Shubhra and Naveen Ramineni 93C hosted an Emory alumni dinner party and cooking demonstration in their Houston home on Saturday, July 18. Shubhra currently teaches Indian and Southeast Asian cooking classes at Williams-Sonoma, Sur la Table, and Whole Foods in Houston and Los Angeles. Her cookbook, Entice with Spice: Classic Indian Recipes for Today’s Lifestyle, is scheduled to be released in fall 2010.

This past Saturday, my husband Naveen and I hosted an Indian cooking demo and dinner party—as we called it, “an intimate Emory dinner gathering with a little extra spice.” We had 20 guests at our condo for what was planned as an indoor/outdoor event.

However, it turned out to be an intimate gathering indeed, as the rains poured down just as the party began! (The guests were understanding and even welcomed the rain, since we have been in a drought this summer down in Houston.) We were treated to a beautiful double rainbow later, which lured everyone outside to enjoy the view and take pictures. My family and I were delighted to spend our evening with such a wonderful group of people. Everyone from the Houston chapter seemed to enjoy the food and, of course, the company.

This all started when Naveen, an Emory alumnus, and I went to a recent alumni event in Houston and met Laura Zimmerman, the assistant director of regional programs with the EAA. We got to talking about my upcoming Indian cookbook, and Laura asked me if I would be interested in hosting the next EAA event: a cooking demonstration with recipes from my cookbook. I thought it a wonderful idea!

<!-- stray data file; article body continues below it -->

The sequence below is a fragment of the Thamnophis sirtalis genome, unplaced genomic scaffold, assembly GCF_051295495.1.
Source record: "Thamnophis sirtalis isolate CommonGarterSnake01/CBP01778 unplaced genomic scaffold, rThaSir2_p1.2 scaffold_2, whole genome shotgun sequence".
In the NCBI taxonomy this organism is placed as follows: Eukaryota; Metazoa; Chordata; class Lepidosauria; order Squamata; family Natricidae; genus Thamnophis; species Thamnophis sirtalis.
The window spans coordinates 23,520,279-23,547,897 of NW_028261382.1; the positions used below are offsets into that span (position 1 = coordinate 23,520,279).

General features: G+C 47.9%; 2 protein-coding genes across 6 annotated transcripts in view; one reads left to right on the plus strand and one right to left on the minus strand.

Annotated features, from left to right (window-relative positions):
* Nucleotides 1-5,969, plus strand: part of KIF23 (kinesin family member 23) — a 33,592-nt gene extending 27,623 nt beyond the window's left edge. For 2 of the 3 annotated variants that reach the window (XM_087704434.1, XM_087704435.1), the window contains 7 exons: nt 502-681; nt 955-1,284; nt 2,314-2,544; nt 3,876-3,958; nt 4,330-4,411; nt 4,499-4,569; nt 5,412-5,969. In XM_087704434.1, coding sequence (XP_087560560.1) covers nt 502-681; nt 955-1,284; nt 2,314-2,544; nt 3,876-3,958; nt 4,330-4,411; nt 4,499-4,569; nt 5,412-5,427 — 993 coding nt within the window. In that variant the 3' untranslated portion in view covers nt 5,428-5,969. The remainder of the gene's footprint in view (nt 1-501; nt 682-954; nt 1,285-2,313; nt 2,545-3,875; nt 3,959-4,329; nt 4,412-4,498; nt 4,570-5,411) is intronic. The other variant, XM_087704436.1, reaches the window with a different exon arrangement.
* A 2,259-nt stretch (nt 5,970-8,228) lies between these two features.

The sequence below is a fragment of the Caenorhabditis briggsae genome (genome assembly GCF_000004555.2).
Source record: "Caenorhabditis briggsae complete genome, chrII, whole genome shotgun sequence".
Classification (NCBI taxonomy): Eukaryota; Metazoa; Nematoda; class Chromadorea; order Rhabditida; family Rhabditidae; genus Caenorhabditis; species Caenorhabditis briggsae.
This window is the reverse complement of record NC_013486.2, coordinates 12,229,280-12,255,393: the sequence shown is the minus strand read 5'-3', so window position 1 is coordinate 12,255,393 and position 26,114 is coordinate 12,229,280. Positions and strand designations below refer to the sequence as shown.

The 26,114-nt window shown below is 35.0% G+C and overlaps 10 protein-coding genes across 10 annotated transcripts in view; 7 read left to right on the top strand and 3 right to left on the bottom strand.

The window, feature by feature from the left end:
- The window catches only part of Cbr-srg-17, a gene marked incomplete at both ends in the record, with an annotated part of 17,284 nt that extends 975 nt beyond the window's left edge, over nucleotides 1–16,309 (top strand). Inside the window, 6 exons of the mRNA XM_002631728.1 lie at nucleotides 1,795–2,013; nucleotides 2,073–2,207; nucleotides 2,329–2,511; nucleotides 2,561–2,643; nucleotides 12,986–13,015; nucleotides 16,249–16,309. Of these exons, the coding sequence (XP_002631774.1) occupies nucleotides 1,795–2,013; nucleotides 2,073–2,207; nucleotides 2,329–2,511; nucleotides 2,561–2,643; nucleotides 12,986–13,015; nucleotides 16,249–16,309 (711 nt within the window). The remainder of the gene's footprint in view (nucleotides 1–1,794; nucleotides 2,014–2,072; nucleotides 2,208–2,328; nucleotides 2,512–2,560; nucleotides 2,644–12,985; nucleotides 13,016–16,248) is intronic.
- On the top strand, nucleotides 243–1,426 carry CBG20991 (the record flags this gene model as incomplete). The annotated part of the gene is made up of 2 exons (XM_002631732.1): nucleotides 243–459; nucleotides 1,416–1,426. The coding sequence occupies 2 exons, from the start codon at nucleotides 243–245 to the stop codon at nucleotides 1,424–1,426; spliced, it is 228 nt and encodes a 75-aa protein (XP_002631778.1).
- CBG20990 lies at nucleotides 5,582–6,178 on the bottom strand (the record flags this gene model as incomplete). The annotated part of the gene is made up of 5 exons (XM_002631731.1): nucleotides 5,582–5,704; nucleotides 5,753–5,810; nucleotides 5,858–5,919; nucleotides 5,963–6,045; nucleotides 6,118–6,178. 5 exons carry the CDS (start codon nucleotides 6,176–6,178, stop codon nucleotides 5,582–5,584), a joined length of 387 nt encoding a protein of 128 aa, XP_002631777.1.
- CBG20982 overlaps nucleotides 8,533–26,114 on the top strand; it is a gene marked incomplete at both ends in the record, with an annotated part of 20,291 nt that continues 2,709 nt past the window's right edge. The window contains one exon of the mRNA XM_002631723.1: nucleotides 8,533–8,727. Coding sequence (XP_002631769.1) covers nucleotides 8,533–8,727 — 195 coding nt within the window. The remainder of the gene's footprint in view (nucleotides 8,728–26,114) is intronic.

All of the food and drinks, from the mango cocktails to the appetizers to the desserts, were simple and easy recipes from my book. I demonstrated how to make the mango lassi, a yogurt-based drink with fresh mangoes (see photo above), and how to use a microwave to make pappadums, which are crisp lentil wafers.

Now we are gearing up for the release of my cookbook, Entice with Spice, in the fall of 2010!

-- Shubhra Ramineni, cooking instructor and author

Tuesday, July 21, 2009

Photo of the Day: Carlos Museum

The Michael C. Carlos Museum (and a slice of the Quad), seen here during the King Tut exhibit, has grown to become one of the Southeast's premier art museums. Continuing with the Egyptian theme, currently on tap at the museum is Wonderful Things: The Harry Burton Photographs and the Discovery of the Tomb of Tutankhamun. If you're in the Atlanta area, you still have a few days left to check out the exhibit before it closes on July 26. Plus, 20 percent off admission if you walk, bike, or ride the bus there!

Monday, July 20, 2009

Photo of the Day: Coke Toast

Emory's beverage of choice is chilled prior to the 2008 Coke Toast, an annual tradition that accompanies fall orientation. One old Emory song tells it like this:

Emory, Emory, thy future we foretell.
We were raised on Coca-Cola,
so no wonder we raise hell.
When e’er we meet Tech’s engineers,
we drink them off their stool.
So fill your cup, here’s to the luck
of the Coca-Cola School.

Friday, July 17, 2009

Photo of the Day: View from Woodruff Library

In addition to housing the Manuscript and Rare Books Library (MARBL), the 10th floor of the Robert W. Woodruff Library affords visitors an impressive view of Emory's campus...and the radio towers beyond.

Photo by Cassandra Young 07C

Thursday, July 16, 2009

Play-by-play with the DC alumni softball team